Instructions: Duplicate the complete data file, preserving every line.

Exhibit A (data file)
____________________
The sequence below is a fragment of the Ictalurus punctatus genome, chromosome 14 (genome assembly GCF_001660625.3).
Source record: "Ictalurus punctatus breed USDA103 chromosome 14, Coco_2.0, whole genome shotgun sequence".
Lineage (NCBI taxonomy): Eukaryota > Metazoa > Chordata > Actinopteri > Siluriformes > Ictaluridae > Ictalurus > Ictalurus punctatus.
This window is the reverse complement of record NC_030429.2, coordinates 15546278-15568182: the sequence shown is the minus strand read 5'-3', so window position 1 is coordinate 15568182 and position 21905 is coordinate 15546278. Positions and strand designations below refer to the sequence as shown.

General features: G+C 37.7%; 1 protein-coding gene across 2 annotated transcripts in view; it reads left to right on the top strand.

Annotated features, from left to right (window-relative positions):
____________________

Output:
The sequence below is a fragment of the Ictalurus punctatus genome, chromosome 14 (genome assembly GCF_001660625.3).
Source record: "Ictalurus punctatus breed USDA103 chromosome 14, Coco_2.0, whole genome shotgun sequence".
Lineage (NCBI taxonomy): Eukaryota > Metazoa > Chordata > Actinopteri > Siluriformes > Ictaluridae > Ictalurus > Ictalurus punctatus.
This window is the reverse complement of record NC_030429.2, coordinates 15546278-15568182: the sequence shown is the minus strand read 5'-3', so window position 1 is coordinate 15568182 and position 21905 is coordinate 15546278. Positions and strand designations below refer to the sequence as shown.

General features: G+C 37.7%; 1 protein-coding gene across 2 annotated transcripts in view; it reads left to right on the top strand.

Annotated features, from left to right (window-relative positions):